Many Blacks believe that because they have darker skin they are protected from skin cancer. Experts say that is certainly not true.
“Skin cancer is less common in people of color, but it does occur. When it occurs it is usually much more aggressive,” said Dr. Christopher Obeime, board certified dermatologist. In fact, the American Cancer Society states that skin cancer is the most common type of cancer.
Some people get skin cancer due to their genetic makeup, having light skin or multiple or unusual moles. Ultraviolet light, which is in sunlight, is the main cause of skin cancer.
The most common warning sign of skin cancer is a change in the appearance of the skin, such as a new growth or a sore that will not heal. Changes in shape, size and color of moles may also indicate skin cancer.
There are three types of skin cancer: basal cell carcinoma, squamous cell carcinoma, also called the nonmelanoma skin cancers; and melanoma.
Basal and squamous cell cancers are curable if found early. They typically develop on sun-exposed areas of the skin, like the face, ear, neck, lips, and the backs of the hands. Depending on the type, they can be fast or slow growing, but they rarely spread to other parts of the body.
Melanoma, is not the most prevalent, but is the most serious type of skin cancer.
“You don’t want that one because today, there’s no real cure for it,” said Obeime. “It’s very aggressive and can spread to your brain, liver or bones.”
Although melanoma accounts for only a small percentage of skin cancer, it causes most skin cancer deaths. Dr. William VanNess II, Indiana State Health Department commissioner, said in 2009 there were 1,219 new cases of melanoma diagnosed in Indiana. Statistics say that survival rates for African-Americans diagnosed with melanoma are lower than those of whites.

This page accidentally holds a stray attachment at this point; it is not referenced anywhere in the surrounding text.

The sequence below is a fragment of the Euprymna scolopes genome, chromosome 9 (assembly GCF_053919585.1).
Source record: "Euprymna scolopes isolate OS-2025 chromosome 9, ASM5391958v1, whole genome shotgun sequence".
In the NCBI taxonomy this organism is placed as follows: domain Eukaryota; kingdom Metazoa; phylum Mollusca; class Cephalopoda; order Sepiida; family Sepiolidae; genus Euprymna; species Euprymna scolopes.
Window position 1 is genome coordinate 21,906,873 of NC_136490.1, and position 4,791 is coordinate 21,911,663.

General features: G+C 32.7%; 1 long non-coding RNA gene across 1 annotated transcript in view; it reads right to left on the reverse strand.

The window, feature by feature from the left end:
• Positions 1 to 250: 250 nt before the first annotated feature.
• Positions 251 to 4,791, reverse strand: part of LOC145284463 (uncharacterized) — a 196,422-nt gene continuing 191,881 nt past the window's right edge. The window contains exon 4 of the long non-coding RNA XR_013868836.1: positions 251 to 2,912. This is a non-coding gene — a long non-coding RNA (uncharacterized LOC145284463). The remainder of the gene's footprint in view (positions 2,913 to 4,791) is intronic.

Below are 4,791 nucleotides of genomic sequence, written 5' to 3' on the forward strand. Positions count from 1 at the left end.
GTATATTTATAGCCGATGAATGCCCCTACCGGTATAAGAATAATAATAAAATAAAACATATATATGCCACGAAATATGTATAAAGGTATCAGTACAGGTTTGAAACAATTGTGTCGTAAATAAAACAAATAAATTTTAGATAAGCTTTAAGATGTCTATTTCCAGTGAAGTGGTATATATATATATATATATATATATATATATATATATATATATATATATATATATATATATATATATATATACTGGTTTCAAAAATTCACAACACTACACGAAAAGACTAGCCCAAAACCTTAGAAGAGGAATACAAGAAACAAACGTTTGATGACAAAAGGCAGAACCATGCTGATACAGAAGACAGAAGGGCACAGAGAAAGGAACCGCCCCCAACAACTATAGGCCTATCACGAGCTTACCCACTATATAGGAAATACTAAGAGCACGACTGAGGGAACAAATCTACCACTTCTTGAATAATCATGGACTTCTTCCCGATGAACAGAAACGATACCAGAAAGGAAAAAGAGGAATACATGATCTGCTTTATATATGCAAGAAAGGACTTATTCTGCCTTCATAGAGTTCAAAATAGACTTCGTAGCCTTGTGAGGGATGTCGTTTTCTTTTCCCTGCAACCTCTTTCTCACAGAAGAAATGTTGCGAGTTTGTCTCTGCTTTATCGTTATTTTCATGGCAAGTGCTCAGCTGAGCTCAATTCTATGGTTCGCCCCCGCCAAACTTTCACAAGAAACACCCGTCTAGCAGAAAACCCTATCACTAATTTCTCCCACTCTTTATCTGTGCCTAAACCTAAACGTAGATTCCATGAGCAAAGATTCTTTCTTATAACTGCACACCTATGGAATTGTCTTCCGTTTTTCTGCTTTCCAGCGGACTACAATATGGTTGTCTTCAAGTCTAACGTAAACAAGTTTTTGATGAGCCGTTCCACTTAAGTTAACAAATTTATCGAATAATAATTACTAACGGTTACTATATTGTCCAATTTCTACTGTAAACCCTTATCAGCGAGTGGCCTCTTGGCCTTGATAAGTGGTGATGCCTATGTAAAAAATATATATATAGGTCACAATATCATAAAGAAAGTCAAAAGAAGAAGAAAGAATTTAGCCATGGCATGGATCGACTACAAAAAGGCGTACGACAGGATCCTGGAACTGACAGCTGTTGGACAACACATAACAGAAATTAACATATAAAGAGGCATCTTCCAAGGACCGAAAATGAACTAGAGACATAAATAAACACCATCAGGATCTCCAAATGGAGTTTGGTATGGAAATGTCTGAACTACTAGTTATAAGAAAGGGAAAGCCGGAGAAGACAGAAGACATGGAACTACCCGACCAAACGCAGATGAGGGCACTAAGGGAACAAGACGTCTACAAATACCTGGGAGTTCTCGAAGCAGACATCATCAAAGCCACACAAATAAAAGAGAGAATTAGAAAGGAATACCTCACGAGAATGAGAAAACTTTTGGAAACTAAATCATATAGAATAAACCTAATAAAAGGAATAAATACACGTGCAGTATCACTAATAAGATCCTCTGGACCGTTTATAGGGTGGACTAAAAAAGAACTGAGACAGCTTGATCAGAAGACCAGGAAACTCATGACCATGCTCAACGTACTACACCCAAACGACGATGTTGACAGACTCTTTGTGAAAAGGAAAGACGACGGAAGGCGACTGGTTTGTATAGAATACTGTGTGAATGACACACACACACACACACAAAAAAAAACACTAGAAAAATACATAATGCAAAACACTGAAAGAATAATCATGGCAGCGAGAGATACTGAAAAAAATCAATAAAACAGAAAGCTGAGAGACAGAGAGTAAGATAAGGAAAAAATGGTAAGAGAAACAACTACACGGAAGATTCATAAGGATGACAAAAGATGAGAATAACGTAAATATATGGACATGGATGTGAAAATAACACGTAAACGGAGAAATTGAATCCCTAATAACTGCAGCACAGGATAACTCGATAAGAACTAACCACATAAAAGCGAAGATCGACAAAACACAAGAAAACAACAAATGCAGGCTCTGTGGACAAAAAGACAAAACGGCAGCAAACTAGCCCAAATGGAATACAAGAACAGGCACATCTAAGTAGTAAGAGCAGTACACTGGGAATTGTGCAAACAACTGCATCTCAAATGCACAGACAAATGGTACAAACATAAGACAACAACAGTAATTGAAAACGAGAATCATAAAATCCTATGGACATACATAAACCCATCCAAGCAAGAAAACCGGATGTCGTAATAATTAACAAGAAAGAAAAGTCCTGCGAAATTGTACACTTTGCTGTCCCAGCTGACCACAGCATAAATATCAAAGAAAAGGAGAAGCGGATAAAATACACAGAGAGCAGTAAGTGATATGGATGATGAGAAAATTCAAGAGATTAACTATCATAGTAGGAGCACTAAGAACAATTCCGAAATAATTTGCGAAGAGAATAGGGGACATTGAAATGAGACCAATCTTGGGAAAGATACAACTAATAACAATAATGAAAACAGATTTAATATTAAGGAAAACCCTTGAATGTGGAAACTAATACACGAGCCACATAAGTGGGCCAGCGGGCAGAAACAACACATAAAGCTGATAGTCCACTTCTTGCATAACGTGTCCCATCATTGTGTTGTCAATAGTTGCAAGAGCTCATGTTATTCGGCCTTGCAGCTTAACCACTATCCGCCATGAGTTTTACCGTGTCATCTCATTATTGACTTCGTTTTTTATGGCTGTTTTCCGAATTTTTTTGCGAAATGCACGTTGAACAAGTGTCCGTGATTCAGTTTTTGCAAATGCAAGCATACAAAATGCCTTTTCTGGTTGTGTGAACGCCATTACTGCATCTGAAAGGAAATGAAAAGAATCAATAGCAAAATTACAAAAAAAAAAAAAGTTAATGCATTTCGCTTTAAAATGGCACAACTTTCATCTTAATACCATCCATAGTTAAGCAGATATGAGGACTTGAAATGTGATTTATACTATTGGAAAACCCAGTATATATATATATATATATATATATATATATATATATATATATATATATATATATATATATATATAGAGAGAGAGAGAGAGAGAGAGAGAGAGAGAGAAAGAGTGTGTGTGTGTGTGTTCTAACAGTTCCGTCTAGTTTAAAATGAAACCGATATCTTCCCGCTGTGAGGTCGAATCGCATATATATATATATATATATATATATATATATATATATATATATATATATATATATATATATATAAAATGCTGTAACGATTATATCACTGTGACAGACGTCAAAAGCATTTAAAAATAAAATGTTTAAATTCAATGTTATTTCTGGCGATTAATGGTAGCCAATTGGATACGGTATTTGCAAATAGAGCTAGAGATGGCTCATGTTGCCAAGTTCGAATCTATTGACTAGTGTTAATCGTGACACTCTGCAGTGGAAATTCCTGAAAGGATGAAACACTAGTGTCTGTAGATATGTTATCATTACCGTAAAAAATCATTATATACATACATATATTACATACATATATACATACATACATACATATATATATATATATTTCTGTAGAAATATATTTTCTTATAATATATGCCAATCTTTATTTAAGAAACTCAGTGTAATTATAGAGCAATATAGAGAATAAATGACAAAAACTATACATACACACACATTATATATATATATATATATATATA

Blacks should also note that there is a form of melanoma called acral letiginous melanoma that occurs on the palms of the hands and soles of the feet. It accounts for 20 percent of melanoma deaths and is prevalent within the Black population.
One of the most notable African-Americans who died of melanoma is reggae singer Bob Marley.
Unlike many cancers, there is hope for preventing skin cancer. The first line of defense is routine self body exams. Van Ness said people should follow the ABCDE guideline when looking at a mole or lesion to determine concern. The letter A stands for asymmetry meaning does one half of the mole match the other; are the borders irregular; what color is the mole; is the diameter of a mole or skin lesion greater than the size of a pencil eraser; and are the moles evolving, meaning are they changing shape, size or color.
Other signs or symptoms include itchiness, tenderness, pain, scaliness, oozing or bleeding.
If there are more than two symptoms found when doing self-checkups, a physician should be contacted immediately. Along with self-exams, people should receive a total body skin checkup annually by either a primary care physician or a dermatologist.
People can also receive a skin cancer screening at a local health center or fair. They are less invasive than a full body checkup, but are good ways to bring awareness and create habits of skin cancer checks.
The best ways to lower the risk of skin cancer are to avoid long exposure to intense sunlight and practice sun safety. People should wear sunscreen; wear protective clothing, hats and sunglasses; seek shade; and avoid direct sun exposure between 10 a.m. through 4 p.m.
Van Ness adds that because people receive the most damage to their skin by age 18, kids and teens should certainly follow guidelines to reduce the risk of skin cancer. He also said that ultraviolet rays don’t just occur in the summertime – people should also protect their skin in the wintertime.
For more information, call St. Vincent Cancer Care center at (317) 338-2345 or visit Stvincent.org/cancercare; or the Indiana State Health Department at (317) 233-1325 or State.in.us/isdh.